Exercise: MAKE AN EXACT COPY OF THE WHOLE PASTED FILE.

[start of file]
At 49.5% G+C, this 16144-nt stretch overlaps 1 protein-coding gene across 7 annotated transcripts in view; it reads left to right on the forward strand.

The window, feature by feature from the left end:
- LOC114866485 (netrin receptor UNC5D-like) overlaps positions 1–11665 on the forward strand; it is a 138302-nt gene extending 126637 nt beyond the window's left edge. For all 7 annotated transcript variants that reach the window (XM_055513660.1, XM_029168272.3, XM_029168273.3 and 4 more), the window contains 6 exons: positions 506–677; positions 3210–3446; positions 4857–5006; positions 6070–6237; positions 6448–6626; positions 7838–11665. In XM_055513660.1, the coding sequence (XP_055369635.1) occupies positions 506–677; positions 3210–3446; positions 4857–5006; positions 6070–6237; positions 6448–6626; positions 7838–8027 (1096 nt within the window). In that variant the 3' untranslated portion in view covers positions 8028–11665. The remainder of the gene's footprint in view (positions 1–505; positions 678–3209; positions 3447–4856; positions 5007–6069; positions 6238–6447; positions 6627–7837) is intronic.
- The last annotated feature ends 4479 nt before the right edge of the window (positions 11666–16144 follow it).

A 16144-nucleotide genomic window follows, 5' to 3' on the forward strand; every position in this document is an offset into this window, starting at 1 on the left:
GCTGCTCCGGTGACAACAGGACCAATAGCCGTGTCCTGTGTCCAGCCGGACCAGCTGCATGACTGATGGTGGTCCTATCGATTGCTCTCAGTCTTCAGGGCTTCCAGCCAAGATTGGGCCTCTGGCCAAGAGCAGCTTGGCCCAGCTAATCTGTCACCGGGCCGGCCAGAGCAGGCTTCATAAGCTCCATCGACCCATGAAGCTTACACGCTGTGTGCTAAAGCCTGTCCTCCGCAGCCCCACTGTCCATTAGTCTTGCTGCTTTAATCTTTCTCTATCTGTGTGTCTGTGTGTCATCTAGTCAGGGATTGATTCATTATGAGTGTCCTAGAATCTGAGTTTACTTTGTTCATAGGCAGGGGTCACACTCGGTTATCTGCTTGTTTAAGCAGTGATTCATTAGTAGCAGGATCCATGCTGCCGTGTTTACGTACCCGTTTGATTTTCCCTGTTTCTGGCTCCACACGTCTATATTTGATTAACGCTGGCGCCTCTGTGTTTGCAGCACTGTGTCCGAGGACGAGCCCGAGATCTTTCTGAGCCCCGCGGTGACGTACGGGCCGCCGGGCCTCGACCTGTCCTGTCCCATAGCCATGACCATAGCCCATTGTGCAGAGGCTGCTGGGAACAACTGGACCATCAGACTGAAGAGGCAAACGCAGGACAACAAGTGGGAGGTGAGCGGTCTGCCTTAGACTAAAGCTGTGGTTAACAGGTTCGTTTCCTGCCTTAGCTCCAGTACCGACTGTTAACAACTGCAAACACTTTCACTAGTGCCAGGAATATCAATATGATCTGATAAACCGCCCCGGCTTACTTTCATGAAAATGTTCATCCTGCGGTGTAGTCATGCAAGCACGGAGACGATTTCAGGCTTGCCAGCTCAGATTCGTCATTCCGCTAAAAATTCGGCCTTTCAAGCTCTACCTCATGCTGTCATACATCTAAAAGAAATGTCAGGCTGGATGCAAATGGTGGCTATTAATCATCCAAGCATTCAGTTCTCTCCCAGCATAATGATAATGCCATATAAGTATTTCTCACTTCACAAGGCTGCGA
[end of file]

At 49.5% G+C, this 16144-nt stretch overlaps 1 protein-coding gene across 7 annotated transcripts in view; it reads left to right on the forward strand.

The window, feature by feature from the left end:
- LOC114866485 (netrin receptor UNC5D-like) overlaps positions 1–11665 on the forward strand; it is a 138302-nt gene extending 126637 nt beyond the window's left edge. For all 7 annotated transcript variants that reach the window (XM_055513660.1, XM_029168272.3, XM_029168273.3 and 4 more), the window contains 6 exons: positions 506–677; positions 3210–3446; positions 4857–5006; positions 6070–6237; positions 6448–6626; positions 7838–11665. In XM_055513660.1, the coding sequence (XP_055369635.1) occupies positions 506–677; positions 3210–3446; positions 4857–5006; positions 6070–6237; positions 6448–6626; positions 7838–8027 (1096 nt within the window). In that variant the 3' untranslated portion in view covers positions 8028–11665. The remainder of the gene's footprint in view (positions 1–505; positions 678–3209; positions 3447–4856; positions 5007–6069; positions 6238–6447; positions 6627–7837) is intronic.
- The last annotated feature ends 4479 nt before the right edge of the window (positions 11666–16144 follow it).

A 16144-nucleotide genomic window follows, 5' to 3' on the forward strand; every position in this document is an offset into this window, starting at 1 on the left:
GCTGCTCCGGTGACAACAGGACCAATAGCCGTGTCCTGTGTCCAGCCGGACCAGCTGCATGACTGATGGTGGTCCTATCGATTGCTCTCAGTCTTCAGGGCTTCCAGCCAAGATTGGGCCTCTGGCCAAGAGCAGCTTGGCCCAGCTAATCTGTCACCGGGCCGGCCAGAGCAGGCTTCATAAGCTCCATCGACCCATGAAGCTTACACGCTGTGTGCTAAAGCCTGTCCTCCGCAGCCCCACTGTCCATTAGTCTTGCTGCTTTAATCTTTCTCTATCTGTGTGTCTGTGTGTCATCTAGTCAGGGATTGATTCATTATGAGTGTCCTAGAATCTGAGTTTACTTTGTTCATAGGCAGGGGTCACACTCGGTTATCTGCTTGTTTAAGCAGTGATTCATTAGTAGCAGGATCCATGCTGCCGTGTTTACGTACCCGTTTGATTTTCCCTGTTTCTGGCTCCACACGTCTATATTTGATTAACGCTGGCGCCTCTGTGTTTGCAGCACTGTGTCCGAGGACGAGCCCGAGATCTTTCTGAGCCCCGCGGTGACGTACGGGCCGCCGGGCCTCGACCTGTCCTGTCCCATAGCCATGACCATAGCCCATTGTGCAGAGGCTGCTGGGAACAACTGGACCATCAGACTGAAGAGGCAAACGCAGGACAACAAGTGGGAGGTGAGCGGTCTGCCTTAGACTAAAGCTGTGGTTAACAGGTTCGTTTCCTGCCTTAGCTCCAGTACCGACTGTTAACAACTGCAAACACTTTCACTAGTGCCAGGAATATCAATATGATCTGATAAACCGCCCCGGCTTACTTTCATGAAAATGTTCATCCTGCGGTGTAGTCATGCAAGCACGGAGACGATTTCAGGCTTGCCAGCTCAGATTCGTCATTCCGCTAAAAATTCGGCCTTTCAAGCTCTACCTCATGCTGTCATACATCTAAAAGAAATGTCAGGCTGGATGCAAATGGTGGCTATTAATCATCCAAGCATTCAGTTCTCTCCCAGCATAATGATAATGCCATATAAGTATTTCTCACTTCACAAGGCTGCGA